Complex Debate
Posted: Jan 14, 2021

The MAiD Debate

Medical Assistance in Dying (MAiD) has been legal in Canada since June 17, 2016. There was heated debate before legalization and it continues today over expanding MAiD to vulnerable groups, such as youth and those with mental illnesses and disabilities. Because it is not as simple as being for or against, we've organized some compelling arguments that sit on both sides of the spectrum.

Those who support or consider expanding MAiD
Those who oppose or consider limitations on MAiD
by Meera Mahendiran

Parliament is looking into offering MAiD to people whose only underlying condition is a mental illness. But this might be premature. After all, shouldn't we first improve mental health care in Canada?

by Ralph Lewis

Depression biases a person’s outlook, but bias is not the same as mental incompetence. Doctors must balance protecting patients in vulnerable mental states from exercising poor judgment against respecting their autonomy.

by Gali Katznelson

Rather than rushing to amend our Medical Assistance in Dying (MAiD) law, Parliament should be focused on expanding access to social services.

by Peter Allatt

You want to introduce fundamental change to a controversial practice during a pandemic? Bill C-7 will become law while every healthcare organization in the country is swamped by the worst crisis in living memory.

by Christina Sinding

For my Mom, palliative care and MAiD unfolded gracefully together. My family’s experience is one among many that might prompt Canada’s palliative care organizations to reconsider their relationship to MAiD

by Dianne Godkin

Three years post legislation, it is time to reflect on whether the 10-day waiting period is an effective mechanism for confirming that a wish is enduring.

by Lucas Vivas Pascal Bastien

Since most MAiD requests stem from concerns over autonomy and control, we must ask ourselves if supporting the expansion of MAiD for a few justifies exposing an ever-increasing number of vulnerable patients to its irreversible harms.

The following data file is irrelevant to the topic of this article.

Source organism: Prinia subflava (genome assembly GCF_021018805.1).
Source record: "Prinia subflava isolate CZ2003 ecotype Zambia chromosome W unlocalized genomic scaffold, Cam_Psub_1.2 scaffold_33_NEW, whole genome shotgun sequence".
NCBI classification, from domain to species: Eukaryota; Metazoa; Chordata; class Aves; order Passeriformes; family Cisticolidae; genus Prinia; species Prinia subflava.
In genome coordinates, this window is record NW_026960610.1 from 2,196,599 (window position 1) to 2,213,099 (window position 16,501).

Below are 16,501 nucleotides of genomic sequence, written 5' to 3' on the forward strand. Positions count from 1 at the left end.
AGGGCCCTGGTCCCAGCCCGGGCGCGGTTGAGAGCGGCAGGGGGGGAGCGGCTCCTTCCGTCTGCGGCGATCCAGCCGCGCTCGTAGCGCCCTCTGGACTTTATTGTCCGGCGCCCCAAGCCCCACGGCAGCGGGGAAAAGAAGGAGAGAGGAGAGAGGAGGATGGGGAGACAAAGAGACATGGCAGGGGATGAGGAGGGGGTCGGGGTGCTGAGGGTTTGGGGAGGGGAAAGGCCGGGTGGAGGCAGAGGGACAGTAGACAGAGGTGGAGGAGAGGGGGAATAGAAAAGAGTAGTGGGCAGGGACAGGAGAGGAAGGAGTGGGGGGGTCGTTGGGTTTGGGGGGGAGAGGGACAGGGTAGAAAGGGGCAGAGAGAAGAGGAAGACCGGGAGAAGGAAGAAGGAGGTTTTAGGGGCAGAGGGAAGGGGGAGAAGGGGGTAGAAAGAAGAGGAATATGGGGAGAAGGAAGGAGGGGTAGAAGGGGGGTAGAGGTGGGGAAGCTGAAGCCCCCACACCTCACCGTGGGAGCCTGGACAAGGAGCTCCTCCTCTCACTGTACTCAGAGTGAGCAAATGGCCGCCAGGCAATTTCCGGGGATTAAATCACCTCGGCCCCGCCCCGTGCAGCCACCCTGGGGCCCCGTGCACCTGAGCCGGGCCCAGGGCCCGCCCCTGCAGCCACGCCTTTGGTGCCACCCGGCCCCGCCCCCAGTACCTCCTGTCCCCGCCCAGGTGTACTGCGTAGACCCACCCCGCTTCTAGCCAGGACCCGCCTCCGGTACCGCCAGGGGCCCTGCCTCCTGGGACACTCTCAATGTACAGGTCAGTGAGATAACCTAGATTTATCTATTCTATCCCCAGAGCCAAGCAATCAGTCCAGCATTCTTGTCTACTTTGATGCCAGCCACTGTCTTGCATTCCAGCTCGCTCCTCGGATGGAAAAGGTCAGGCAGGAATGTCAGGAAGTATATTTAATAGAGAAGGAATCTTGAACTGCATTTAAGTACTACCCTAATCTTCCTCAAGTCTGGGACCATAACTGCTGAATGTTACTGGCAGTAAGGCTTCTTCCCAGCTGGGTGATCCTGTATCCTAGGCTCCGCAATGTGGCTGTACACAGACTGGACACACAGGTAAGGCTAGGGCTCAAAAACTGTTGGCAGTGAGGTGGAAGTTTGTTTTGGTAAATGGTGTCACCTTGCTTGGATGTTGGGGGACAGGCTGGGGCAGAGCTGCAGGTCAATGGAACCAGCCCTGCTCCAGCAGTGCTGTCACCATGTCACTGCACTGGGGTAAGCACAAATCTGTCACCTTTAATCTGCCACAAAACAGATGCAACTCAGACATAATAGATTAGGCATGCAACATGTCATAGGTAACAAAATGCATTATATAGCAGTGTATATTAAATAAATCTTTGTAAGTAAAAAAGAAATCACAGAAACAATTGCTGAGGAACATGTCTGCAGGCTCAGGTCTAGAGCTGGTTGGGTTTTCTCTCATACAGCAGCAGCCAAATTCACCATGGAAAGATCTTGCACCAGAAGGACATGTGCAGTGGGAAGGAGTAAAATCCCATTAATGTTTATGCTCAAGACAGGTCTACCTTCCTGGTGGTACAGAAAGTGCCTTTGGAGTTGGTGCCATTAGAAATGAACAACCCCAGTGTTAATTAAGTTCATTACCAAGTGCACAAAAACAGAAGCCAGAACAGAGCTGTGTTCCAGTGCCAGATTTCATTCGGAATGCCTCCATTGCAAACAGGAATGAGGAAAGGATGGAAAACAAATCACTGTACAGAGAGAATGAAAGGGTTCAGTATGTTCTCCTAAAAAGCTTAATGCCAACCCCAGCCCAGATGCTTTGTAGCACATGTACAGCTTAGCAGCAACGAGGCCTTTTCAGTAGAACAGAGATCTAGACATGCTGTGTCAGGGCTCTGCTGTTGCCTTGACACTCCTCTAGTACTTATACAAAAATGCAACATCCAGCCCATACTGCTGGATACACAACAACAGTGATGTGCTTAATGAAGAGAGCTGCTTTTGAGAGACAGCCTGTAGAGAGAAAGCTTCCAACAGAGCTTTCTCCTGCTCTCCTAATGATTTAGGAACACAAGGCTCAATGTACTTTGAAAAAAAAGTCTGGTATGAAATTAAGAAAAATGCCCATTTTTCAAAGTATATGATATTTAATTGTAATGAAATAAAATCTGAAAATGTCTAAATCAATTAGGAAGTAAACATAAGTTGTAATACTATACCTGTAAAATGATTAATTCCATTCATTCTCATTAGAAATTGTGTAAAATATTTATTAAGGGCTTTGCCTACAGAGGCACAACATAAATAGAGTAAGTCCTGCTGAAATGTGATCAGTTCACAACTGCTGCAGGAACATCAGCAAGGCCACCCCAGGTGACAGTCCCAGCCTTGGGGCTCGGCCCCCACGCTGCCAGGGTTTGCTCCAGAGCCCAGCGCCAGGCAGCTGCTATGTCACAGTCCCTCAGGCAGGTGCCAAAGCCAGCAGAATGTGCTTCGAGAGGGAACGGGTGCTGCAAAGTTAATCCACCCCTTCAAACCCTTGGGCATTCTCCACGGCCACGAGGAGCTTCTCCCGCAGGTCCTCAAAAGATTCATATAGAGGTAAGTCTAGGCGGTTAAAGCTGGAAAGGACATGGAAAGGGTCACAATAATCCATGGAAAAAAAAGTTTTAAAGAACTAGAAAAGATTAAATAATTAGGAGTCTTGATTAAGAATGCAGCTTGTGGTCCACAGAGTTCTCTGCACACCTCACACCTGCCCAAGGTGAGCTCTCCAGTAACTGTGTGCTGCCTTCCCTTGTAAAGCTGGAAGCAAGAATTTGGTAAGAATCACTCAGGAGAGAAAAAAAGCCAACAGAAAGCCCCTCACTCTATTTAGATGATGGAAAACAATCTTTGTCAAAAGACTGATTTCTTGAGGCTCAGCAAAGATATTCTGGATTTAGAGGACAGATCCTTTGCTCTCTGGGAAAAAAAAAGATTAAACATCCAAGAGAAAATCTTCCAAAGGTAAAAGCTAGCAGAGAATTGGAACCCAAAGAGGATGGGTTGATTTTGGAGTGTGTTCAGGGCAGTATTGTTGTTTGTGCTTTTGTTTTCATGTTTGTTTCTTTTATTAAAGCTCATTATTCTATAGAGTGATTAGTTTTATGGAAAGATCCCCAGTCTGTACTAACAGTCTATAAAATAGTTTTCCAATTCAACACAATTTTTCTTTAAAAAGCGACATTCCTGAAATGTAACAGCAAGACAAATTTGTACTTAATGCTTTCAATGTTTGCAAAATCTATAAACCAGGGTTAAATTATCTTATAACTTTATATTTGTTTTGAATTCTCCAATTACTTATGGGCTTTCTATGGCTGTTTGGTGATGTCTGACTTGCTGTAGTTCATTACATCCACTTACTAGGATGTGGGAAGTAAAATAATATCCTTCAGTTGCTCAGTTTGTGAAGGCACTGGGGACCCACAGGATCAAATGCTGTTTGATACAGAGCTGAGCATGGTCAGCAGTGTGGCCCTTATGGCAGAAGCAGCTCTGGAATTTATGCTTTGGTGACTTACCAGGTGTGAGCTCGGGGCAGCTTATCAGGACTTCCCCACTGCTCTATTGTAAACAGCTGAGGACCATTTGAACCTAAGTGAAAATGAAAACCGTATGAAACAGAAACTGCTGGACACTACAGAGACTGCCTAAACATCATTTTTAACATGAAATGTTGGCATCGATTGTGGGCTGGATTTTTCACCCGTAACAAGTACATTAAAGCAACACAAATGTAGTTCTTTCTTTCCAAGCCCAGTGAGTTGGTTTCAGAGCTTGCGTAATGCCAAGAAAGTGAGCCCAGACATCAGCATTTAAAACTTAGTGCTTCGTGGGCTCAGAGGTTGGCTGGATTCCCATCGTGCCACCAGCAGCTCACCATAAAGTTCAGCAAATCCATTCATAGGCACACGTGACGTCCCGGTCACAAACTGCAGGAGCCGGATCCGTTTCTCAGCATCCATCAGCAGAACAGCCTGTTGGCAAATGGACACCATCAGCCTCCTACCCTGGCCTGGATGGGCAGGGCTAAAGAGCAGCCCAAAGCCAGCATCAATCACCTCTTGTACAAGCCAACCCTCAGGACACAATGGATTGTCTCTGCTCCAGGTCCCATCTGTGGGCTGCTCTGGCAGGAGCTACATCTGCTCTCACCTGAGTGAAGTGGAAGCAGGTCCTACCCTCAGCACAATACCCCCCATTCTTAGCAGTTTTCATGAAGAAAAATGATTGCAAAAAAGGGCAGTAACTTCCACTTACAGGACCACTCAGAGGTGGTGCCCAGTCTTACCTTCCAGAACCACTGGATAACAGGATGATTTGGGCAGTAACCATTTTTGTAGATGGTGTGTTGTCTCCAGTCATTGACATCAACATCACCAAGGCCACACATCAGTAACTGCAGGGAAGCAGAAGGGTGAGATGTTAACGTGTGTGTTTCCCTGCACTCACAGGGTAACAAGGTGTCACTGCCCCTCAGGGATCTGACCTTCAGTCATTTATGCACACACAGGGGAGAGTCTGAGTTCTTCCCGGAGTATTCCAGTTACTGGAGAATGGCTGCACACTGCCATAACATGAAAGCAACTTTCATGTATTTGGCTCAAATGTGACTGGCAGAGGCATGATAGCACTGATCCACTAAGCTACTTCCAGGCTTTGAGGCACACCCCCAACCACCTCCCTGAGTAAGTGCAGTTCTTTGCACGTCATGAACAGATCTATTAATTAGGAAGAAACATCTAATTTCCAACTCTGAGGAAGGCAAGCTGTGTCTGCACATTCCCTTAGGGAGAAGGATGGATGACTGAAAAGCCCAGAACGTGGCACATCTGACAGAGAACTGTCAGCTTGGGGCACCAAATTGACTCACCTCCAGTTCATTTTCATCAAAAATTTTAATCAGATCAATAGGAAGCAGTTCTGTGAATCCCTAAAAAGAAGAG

by Kieran Quinn

In relying on our judicial system to decide who has the right to access MAiD as a means to relieve intolerable suffering, we are delaying important decisions on how to deliver high-quality end-of-life care to all Canadians.

by Noam Berlin Zeeshan Ansari Seema Marwaha

Ultimately, ending someone’s life who cannot actively consent to it at that moment, says Wales, “is something to think about very seriously.”

by Michel Bilodeau

The government of Ontario’s decision to protect faith-based institutions makes a lot of sense. It is now up to government to ensure that all those in need have access to medically assisted death.

by Jocelyn Downie

The Ontario government is demonstrating it will privilege the interests of faith-based healthcare institutions at the expense of patients who, by definition, are experiencing enduring and intolerable suffering.

by Vanessa Milne Debra Bournes Jeremy Petch

Now that MAiD has been implemented, more attention is being paid to the emotional impact it will have on healthcare professionals who perform it. Based on the evidence from other jurisdictions, it can have profound effect.

by Wendy Glauser Michael Nolan Jeremy Petch

Should someone with depression be assisted in ending their life? It’s a question that many in health care are currently wrestling with. And it’s not a hypothetical one.

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